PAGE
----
If endorsed by the White House and enacted by Congress, a new blueprint for modernizing military compensation after 11 years of war would reshape many traditional service pays to strive for more efficiency.
The 11th Quadrennial Review of Military Compensation, after two years of study, has produced some wide-ranging recommendations, from replacing combat zone tax exclusions and overhauling weekend drill pay to reforming reserve retirement and slicing by half a reduction in survivor benefits that widows see when they accept VA dependency and indemnity compensation.
The law requires that the Department of Defense report to Congress every four years on the status of military compensation, focusing on key pay challenges that the president deems need review.
President Barack Obama chartered the latest QRMC to study combat zone compensation; reserve components’ pays and benefits; compensation for wounded warriors, caregivers and survivors; and pay for critical career fields. This includes special operations, mental health professionals, linguists and translators, and new skills such as unmanned aerial vehicle operators.
The report proposes that Congress grant broad authority for services to create new incentive pay structures for expanding career fields similar to the pay package of aviators with a combination of monthly stipends to retain these skills and lump sum bonuses to address periodic shortages.
The overall QRMC goal was to find ways to revise elements of compensation to be more effective at sustaining the all-volunteer force, explained Thomas L. Bush, director of the 11th QRMC. The retired Navy captain, who flew combat missions in Vietnam as a flight or radar intercept officer, worked previously as a senior reserve policy official at the Pentagon.
The QRMC concludes that military compensation overall fares well compared with the private sector. The enlisted pay package is at the 90th percentile of civilian peers of similar age and education. Officers, on average, are paid around the 83rd percentile of civilian peers.
The report also concludes that compensation for combat injuries works well to replace what otherwise would be sharp declines in family earnings. Retired and disability pays replace “income losses suffered by nearly all injured service members and their families,” it says. “Among the seriously and very seriously injured, compensation benefits more than offset earnings losses, with both groups experiencing a net gain in household income.” For those “who do experience earnings losses, the loss is small, on average.”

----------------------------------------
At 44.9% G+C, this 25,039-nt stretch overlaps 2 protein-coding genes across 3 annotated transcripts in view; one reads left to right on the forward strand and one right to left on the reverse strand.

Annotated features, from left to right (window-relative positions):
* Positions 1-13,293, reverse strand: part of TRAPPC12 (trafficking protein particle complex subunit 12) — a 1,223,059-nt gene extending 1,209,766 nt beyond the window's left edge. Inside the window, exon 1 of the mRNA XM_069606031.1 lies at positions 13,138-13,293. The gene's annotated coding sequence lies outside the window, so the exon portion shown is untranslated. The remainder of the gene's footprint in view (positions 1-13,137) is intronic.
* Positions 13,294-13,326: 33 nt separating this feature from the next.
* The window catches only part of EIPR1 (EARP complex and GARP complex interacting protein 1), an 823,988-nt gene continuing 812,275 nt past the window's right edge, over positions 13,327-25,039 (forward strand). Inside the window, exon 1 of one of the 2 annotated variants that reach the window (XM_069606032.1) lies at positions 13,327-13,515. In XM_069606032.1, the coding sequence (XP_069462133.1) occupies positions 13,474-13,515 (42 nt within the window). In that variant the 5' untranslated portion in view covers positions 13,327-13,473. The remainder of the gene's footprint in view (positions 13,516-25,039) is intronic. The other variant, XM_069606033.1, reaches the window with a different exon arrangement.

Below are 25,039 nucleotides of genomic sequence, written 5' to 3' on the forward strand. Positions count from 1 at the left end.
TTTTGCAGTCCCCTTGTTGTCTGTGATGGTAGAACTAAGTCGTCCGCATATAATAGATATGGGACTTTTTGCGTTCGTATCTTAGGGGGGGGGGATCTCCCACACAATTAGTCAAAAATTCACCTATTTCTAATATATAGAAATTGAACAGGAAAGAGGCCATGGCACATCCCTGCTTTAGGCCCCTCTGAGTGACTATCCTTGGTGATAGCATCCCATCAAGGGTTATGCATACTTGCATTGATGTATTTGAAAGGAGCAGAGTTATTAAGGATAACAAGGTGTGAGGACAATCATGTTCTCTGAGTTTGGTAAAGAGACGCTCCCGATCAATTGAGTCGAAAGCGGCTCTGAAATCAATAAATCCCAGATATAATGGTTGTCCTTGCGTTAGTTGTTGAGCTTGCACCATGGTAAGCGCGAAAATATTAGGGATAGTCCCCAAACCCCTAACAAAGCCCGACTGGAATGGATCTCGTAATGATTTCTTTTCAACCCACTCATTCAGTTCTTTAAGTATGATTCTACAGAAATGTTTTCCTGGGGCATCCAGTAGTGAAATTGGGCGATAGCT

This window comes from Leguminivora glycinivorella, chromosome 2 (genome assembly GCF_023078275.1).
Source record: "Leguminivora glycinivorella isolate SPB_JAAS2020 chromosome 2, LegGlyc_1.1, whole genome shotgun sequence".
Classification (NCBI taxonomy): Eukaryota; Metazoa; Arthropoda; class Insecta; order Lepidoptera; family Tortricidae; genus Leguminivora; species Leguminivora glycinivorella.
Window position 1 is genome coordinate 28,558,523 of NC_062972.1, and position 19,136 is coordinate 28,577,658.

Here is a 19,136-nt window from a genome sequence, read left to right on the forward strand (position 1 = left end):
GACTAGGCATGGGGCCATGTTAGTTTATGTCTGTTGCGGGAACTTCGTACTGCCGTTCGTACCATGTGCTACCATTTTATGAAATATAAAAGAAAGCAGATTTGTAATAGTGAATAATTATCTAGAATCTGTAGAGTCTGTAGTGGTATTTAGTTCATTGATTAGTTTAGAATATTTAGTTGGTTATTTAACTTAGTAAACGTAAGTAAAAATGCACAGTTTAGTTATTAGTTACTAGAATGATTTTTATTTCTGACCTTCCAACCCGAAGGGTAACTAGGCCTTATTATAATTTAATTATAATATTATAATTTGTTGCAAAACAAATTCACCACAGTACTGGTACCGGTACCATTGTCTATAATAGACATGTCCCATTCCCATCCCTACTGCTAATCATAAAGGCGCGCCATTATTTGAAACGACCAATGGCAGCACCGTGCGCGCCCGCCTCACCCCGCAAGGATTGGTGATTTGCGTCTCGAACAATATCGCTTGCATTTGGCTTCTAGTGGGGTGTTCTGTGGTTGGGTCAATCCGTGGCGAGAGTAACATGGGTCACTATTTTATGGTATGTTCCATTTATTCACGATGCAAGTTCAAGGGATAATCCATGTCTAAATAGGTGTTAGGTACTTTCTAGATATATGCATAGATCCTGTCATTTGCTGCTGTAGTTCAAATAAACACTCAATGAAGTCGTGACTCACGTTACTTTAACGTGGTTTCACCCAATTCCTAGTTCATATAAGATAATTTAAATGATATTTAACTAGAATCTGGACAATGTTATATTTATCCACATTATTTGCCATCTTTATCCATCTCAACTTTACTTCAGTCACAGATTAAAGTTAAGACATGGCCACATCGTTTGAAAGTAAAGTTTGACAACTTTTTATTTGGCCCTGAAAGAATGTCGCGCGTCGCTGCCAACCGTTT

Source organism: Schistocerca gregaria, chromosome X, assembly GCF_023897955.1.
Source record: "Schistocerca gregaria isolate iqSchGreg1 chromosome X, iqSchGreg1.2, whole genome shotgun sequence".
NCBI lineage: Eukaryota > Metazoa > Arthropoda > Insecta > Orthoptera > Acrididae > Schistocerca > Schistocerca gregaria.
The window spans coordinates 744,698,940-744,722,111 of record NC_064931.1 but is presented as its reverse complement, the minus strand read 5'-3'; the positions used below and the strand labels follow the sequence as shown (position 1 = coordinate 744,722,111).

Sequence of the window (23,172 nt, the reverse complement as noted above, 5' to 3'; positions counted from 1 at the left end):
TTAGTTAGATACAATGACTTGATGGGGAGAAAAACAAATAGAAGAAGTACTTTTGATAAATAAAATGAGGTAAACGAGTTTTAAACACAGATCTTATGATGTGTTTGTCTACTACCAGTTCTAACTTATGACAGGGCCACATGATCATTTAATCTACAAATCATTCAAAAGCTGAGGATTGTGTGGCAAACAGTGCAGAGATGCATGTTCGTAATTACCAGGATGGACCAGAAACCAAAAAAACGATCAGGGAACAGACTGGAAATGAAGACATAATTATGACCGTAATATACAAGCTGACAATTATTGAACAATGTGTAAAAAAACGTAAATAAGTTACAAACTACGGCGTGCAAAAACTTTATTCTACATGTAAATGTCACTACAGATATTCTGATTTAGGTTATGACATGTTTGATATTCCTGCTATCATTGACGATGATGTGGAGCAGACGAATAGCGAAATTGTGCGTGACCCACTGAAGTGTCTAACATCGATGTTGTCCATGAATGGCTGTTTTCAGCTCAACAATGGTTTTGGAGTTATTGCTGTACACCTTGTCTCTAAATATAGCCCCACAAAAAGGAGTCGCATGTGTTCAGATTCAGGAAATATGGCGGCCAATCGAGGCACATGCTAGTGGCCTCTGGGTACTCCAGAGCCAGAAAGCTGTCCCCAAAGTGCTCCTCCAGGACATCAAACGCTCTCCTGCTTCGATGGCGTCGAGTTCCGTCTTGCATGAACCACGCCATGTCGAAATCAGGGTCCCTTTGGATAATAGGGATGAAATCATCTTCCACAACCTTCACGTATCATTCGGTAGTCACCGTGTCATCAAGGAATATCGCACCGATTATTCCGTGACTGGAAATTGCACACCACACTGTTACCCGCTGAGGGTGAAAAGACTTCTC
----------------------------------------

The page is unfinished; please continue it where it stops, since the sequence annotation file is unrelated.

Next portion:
The report is available online at militarypay.defense.gov/ REPORTS/QRMC/.
The QRMC finds survivor benefits comprehensive, particularly given changes enacted in the past decade. Yet the study offers a new approach for addressing a chronic complaint – the SBP-DIC offset.
Survivors of retirees who die of service-related ailments or on active duty or die with 100 percent disability ratings are eligible to draw tax-free Dependency and Indemnity Compensation (DIC) from VA. But their military survivor benefits plan (SBP), must be reduced dollar-for-dollar by monthly DIC. Premiums paid on lost SBP benefits are returned to survivors.
Affected widows have pressed Congress for years to end the SBP-DIC offset. The QRMC proposes a compromise. It notes that SBP premiums, on average, cover just over half of program costs and taxpayers subsidize the other half. So the study proposes that eligible survivors be allowed to keep half of their SBP, or roughly that portion of SBP bought with premiums.
The study proposes replacing the combat zone tax exclusion and the one-size-fits-all IDP with refundable tax credits and multi-tiered danger payments tied more directly to level of risks individuals face.
The QRMC also proposes that drilling members receive the same basic pay and allowances as active duty colleagues, and that the money saved on drill pay be used to enhance reserve retirement.
It proposes replacing reserve retirement at age 60 with a system that would allow annuities, for at least 20 years of qualifying service, to begin on the 30th anniversary of a member first entering the military.To comment, email email@example.com or write to Military Update, P.O. Box 231111, Centreville, VA 20120-1111.